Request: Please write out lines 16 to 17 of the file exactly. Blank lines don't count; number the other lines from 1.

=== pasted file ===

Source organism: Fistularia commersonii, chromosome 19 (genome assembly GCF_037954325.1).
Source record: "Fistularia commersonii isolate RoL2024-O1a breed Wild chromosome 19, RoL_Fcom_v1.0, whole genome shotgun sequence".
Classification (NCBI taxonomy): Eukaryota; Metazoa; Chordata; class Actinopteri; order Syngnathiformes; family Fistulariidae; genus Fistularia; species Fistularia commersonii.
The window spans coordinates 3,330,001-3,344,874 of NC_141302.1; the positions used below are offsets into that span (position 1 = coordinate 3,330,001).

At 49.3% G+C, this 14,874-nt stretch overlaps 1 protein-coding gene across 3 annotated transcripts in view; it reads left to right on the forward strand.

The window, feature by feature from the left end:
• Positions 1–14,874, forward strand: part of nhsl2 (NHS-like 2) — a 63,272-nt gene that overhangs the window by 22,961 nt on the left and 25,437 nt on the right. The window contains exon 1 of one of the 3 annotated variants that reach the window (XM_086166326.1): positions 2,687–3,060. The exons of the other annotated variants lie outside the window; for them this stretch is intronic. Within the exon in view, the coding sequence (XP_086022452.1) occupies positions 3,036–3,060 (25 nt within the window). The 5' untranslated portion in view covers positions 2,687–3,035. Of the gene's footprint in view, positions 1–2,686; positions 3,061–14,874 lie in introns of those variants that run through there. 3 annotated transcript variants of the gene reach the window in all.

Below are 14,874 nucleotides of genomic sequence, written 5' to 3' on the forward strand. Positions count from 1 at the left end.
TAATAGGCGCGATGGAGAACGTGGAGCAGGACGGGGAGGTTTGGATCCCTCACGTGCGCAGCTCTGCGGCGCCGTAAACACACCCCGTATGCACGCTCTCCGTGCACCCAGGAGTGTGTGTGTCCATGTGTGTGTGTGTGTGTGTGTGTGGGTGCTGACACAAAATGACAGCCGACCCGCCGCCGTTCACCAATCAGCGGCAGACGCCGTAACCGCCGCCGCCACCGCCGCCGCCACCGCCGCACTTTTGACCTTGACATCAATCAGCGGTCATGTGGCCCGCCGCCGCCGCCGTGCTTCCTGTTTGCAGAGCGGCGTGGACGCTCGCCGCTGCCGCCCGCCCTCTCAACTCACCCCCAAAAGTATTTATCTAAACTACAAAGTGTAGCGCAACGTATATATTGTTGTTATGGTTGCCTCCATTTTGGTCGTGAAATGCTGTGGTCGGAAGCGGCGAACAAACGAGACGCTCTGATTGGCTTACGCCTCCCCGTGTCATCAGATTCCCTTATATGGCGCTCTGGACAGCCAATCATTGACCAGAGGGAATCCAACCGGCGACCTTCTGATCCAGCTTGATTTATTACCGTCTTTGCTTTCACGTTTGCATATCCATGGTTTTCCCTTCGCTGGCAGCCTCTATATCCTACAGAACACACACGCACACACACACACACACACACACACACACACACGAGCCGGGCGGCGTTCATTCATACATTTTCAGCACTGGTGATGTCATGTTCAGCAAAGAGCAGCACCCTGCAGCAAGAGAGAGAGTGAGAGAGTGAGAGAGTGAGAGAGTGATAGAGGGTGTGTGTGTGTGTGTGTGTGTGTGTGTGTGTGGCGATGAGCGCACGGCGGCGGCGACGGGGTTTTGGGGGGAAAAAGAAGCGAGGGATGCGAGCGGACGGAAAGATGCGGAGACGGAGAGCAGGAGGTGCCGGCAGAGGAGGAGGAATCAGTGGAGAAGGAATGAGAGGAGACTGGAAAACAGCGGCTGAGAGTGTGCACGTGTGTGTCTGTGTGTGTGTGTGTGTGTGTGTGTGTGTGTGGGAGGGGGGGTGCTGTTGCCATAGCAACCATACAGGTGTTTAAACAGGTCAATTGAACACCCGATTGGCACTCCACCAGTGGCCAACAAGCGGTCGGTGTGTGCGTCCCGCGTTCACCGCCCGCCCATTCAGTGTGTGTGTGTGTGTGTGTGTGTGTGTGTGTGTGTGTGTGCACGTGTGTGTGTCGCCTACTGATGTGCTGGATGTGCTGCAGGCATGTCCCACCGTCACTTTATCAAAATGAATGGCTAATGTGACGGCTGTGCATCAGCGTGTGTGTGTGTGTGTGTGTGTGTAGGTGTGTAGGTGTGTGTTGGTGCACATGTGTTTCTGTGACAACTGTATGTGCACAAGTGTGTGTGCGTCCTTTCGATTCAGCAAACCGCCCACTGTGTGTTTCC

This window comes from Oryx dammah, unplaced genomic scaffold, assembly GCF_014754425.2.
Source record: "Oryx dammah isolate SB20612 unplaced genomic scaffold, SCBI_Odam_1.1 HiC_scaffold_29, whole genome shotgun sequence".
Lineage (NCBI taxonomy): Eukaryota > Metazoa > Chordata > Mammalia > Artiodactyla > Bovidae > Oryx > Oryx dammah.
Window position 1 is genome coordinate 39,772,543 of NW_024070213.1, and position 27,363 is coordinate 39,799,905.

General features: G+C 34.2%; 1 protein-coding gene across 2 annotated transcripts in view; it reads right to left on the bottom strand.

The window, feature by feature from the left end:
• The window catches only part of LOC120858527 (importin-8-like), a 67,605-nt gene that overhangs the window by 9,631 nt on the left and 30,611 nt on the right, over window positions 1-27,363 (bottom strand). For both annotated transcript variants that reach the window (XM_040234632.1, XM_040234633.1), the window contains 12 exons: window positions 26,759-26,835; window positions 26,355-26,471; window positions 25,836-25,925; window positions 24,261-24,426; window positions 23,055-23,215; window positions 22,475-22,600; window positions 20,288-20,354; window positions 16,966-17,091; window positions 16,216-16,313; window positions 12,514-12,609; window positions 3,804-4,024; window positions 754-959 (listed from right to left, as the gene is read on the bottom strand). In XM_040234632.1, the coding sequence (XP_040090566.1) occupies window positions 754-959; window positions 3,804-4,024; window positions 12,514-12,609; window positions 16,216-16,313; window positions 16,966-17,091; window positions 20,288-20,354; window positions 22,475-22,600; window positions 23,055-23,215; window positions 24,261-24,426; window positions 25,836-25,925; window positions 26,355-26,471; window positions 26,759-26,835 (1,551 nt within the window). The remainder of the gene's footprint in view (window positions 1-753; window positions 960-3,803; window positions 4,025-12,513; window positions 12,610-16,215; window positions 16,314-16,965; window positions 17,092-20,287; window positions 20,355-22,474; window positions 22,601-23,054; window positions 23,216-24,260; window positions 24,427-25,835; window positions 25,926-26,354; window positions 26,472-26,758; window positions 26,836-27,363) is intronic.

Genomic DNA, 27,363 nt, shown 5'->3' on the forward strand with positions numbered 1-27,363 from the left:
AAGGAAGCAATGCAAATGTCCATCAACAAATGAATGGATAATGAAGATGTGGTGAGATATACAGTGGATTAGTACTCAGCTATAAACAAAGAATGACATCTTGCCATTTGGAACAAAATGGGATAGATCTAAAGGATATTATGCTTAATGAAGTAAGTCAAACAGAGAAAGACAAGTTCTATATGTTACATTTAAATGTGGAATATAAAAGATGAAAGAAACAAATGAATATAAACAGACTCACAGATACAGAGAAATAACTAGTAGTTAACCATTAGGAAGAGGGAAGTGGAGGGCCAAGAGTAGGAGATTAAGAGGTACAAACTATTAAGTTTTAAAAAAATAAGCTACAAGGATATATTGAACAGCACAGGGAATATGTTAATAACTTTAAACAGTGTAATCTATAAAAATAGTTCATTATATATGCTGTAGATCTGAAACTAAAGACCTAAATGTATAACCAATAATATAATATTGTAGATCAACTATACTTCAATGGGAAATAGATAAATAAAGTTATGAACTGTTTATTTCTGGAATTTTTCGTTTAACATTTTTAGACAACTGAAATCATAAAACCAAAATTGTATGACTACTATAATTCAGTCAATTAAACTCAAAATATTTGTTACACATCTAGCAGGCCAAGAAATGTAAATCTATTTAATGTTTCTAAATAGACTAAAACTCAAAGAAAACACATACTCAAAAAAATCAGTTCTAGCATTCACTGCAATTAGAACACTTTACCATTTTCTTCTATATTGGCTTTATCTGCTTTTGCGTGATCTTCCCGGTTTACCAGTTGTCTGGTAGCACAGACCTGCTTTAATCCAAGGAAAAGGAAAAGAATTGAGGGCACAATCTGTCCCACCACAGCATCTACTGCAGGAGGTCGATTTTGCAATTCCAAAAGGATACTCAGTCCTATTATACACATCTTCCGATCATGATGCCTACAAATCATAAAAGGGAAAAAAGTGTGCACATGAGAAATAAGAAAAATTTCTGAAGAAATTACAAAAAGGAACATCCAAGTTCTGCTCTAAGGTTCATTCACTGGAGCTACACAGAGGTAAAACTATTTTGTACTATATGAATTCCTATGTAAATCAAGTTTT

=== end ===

• The window catches only part of LOC120858527 (importin-8-like), a 67,605-nt gene that overhangs the window by 9,631 nt on the left and 30,611 nt on the right, over window positions 1-27,363 (bottom strand). For both annotated transcript variants that reach the window (XM_040234632.1, XM_040234633.1), the window contains 12 exons: window positions 26,759-26,835; window positions 26,355-26,471; window positions 25,836-25,925; window positions 24,261-24,426; window positions 23,055-23,215; window positions 22,475-22,600; window positions 20,288-20,354; window positions 16,966-17,091; window positions 16,216-16,313; window positions 12,514-12,609; window positions 3,804-4,024; window positions 754-959 (listed from right to left, as the gene is read on the bottom strand). In XM_040234632.1, the coding sequence (XP_040090566.1) occupies window positions 754-959; window positions 3,804-4,024; window positions 12,514-12,609; window positions 16,216-16,313; window positions 16,966-17,091; window positions 20,288-20,354; window positions 22,475-22,600; window positions 23,055-23,215; window positions 24,261-24,426; window positions 25,836-25,925; window positions 26,355-26,471; window positions 26,759-26,835 (1,551 nt within the window). The remainder of the gene's footprint in view (window positions 1-753; window positions 960-3,803; window positions 4,025-12,513; window positions 12,610-16,215; window positions 16,314-16,965; window positions 17,092-20,287; window positions 20,355-22,474; window positions 22,601-23,054; window positions 23,216-24,260; window positions 24,427-25,835; window positions 25,926-26,354; window positions 26,472-26,758; window positions 26,836-27,363) is intronic.

Genomic DNA, 27,363 nt, shown 5'->3' on the forward strand with positions numbered 1-27,363 from the left: